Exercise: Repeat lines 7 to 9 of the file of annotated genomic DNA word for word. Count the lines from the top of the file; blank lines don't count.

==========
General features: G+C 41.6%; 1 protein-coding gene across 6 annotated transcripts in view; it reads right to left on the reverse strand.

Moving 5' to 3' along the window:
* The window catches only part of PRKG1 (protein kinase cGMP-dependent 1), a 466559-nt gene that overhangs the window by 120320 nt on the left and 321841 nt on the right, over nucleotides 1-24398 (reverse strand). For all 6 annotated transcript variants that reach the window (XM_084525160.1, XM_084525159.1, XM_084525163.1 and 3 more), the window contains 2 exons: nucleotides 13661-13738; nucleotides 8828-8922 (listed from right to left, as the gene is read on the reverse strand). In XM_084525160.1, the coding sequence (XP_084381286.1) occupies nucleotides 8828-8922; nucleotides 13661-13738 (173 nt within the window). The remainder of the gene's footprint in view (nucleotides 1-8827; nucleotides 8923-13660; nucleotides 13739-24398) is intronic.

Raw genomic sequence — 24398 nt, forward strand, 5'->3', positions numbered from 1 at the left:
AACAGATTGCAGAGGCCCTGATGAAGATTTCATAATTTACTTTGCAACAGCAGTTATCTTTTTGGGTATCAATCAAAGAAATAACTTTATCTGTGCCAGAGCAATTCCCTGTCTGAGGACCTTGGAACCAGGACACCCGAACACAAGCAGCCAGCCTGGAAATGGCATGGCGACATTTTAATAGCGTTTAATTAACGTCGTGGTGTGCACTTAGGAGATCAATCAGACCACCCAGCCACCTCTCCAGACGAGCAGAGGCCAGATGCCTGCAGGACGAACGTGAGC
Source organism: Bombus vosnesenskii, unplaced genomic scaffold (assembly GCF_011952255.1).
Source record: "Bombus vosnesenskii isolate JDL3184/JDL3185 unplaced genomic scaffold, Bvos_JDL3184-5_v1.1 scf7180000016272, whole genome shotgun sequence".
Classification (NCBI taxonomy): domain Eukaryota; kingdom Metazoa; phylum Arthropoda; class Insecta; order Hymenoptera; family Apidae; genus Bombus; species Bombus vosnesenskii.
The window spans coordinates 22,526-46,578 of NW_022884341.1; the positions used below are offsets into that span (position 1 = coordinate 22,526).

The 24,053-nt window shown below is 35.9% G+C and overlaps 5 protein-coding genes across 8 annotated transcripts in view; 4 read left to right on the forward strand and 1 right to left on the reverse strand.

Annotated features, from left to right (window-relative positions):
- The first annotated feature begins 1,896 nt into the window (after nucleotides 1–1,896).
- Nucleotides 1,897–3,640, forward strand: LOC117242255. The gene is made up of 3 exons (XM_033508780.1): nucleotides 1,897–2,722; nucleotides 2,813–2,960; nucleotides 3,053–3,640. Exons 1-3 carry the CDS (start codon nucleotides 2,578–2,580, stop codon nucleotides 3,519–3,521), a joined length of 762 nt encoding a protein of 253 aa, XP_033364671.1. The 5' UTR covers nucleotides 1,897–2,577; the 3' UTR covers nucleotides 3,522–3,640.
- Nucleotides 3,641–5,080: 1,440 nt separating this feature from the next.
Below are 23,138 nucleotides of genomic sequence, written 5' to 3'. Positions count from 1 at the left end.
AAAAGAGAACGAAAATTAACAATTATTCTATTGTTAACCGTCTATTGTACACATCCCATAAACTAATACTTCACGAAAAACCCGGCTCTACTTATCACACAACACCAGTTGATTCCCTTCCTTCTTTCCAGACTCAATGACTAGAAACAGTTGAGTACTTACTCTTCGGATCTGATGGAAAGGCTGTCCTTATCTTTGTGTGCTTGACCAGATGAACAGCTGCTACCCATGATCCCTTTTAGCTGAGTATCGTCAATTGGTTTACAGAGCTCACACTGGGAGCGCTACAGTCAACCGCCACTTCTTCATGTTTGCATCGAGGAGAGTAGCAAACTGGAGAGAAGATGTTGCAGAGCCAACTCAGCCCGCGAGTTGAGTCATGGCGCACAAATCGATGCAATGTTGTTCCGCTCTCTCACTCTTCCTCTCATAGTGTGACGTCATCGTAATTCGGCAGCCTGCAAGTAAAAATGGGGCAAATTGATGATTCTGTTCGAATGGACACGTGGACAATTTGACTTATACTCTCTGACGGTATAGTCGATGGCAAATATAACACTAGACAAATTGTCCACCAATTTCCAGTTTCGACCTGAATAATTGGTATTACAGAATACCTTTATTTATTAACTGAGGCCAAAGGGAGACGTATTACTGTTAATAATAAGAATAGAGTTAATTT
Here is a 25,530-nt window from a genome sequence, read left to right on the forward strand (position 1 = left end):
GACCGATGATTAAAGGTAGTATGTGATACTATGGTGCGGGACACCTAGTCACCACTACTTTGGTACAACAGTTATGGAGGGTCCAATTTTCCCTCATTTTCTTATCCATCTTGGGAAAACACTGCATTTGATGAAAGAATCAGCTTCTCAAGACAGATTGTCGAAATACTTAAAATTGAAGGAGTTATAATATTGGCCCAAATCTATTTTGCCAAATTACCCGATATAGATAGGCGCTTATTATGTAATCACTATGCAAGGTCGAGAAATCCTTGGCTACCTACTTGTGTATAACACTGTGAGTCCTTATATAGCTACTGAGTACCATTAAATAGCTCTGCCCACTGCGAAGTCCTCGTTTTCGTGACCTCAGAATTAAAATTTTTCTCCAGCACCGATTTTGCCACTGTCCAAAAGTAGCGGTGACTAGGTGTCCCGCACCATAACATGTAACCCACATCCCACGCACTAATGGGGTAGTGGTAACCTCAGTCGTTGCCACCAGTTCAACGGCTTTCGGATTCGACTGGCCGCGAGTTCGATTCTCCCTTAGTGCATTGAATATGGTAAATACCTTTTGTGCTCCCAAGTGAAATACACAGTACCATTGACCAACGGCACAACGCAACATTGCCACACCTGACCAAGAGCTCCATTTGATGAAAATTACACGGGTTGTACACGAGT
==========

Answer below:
Source record: "Bombus vosnesenskii isolate JDL3184/JDL3185 unplaced genomic scaffold, Bvos_JDL3184-5_v1.1 scf7180000016272, whole genome shotgun sequence".
Classification (NCBI taxonomy): domain Eukaryota; kingdom Metazoa; phylum Arthropoda; class Insecta; order Hymenoptera; family Apidae; genus Bombus; species Bombus vosnesenskii.
The window spans coordinates 22,526-46,578 of NW_022884341.1; the positions used below are offsets into that span (position 1 = coordinate 22,526).